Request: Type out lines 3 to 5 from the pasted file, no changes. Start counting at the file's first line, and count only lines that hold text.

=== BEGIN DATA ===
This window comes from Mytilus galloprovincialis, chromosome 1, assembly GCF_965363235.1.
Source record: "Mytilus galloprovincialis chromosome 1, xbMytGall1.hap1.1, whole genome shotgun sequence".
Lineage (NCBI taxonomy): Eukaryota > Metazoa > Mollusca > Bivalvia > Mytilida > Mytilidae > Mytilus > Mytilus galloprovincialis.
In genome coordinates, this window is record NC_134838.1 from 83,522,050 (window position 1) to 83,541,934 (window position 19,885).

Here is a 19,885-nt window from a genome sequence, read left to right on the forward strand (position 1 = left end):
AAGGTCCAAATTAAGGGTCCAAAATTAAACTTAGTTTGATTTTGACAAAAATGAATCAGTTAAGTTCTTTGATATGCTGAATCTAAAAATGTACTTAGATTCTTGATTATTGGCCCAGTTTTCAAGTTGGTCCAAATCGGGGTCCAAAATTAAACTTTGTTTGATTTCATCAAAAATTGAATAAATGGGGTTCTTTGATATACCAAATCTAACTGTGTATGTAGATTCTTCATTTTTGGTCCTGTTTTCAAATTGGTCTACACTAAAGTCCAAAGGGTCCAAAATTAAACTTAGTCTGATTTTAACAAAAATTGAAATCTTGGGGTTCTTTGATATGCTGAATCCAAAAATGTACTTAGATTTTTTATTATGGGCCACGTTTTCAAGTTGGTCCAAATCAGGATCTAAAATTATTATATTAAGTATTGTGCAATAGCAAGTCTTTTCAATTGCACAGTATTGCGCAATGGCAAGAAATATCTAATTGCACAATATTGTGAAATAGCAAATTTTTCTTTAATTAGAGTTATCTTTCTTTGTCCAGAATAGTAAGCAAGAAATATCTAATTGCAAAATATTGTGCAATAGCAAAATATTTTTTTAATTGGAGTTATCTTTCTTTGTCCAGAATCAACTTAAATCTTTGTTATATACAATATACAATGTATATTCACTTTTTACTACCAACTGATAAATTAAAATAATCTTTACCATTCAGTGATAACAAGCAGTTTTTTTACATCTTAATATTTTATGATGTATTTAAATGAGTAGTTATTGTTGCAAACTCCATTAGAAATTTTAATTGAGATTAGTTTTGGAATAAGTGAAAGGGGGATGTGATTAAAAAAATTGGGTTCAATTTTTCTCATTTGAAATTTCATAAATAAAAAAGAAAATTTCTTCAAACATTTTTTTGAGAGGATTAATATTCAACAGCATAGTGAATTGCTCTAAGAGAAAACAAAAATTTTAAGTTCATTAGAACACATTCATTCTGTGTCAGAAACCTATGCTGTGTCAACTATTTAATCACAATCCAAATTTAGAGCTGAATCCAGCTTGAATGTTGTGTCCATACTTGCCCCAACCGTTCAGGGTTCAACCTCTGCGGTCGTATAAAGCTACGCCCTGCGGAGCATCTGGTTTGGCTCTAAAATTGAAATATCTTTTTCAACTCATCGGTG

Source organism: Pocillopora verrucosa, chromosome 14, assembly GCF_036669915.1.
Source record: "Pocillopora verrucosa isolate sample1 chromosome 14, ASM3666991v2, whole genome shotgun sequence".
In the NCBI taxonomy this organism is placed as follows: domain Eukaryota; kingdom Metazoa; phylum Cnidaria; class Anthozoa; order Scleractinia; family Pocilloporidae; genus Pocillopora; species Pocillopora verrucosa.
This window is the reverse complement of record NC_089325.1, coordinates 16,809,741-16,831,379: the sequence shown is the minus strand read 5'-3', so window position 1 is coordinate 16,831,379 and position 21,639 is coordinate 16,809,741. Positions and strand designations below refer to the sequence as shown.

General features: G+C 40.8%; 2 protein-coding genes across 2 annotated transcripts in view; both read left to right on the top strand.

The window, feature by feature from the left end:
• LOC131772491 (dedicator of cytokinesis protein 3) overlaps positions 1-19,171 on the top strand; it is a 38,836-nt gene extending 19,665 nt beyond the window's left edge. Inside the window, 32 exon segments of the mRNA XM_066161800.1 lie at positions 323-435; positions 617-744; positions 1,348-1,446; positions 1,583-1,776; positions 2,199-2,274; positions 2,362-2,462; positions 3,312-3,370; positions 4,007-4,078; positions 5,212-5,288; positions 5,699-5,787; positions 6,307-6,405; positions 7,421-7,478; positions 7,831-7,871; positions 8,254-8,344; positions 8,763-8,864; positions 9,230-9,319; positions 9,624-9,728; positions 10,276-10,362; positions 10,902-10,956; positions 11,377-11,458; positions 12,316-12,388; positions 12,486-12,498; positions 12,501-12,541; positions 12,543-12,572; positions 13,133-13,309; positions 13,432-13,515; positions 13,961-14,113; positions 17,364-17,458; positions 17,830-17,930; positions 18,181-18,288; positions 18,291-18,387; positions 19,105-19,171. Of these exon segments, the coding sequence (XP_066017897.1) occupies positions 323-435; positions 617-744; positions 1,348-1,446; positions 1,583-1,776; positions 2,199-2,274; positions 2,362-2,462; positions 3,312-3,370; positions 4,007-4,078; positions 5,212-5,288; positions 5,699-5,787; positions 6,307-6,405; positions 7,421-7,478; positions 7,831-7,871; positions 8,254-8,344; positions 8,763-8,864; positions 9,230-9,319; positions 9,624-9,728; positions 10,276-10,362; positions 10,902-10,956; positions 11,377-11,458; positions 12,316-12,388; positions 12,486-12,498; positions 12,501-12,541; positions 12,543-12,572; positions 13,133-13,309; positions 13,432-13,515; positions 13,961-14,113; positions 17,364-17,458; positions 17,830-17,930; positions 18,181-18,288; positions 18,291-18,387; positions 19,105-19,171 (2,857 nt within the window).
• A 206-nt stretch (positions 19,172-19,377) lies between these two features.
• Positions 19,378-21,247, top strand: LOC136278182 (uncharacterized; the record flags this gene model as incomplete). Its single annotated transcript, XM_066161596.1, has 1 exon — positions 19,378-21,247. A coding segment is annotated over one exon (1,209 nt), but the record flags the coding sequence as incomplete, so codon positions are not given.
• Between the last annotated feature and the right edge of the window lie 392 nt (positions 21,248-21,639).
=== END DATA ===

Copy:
Lineage (NCBI taxonomy): Eukaryota > Metazoa > Mollusca > Bivalvia > Mytilida > Mytilidae > Mytilus > Mytilus galloprovincialis.
In genome coordinates, this window is record NC_134838.1 from 83,522,050 (window position 1) to 83,541,934 (window position 19,885).

Here is a 19,885-nt window from a genome sequence, read left to right on the forward strand (position 1 = left end):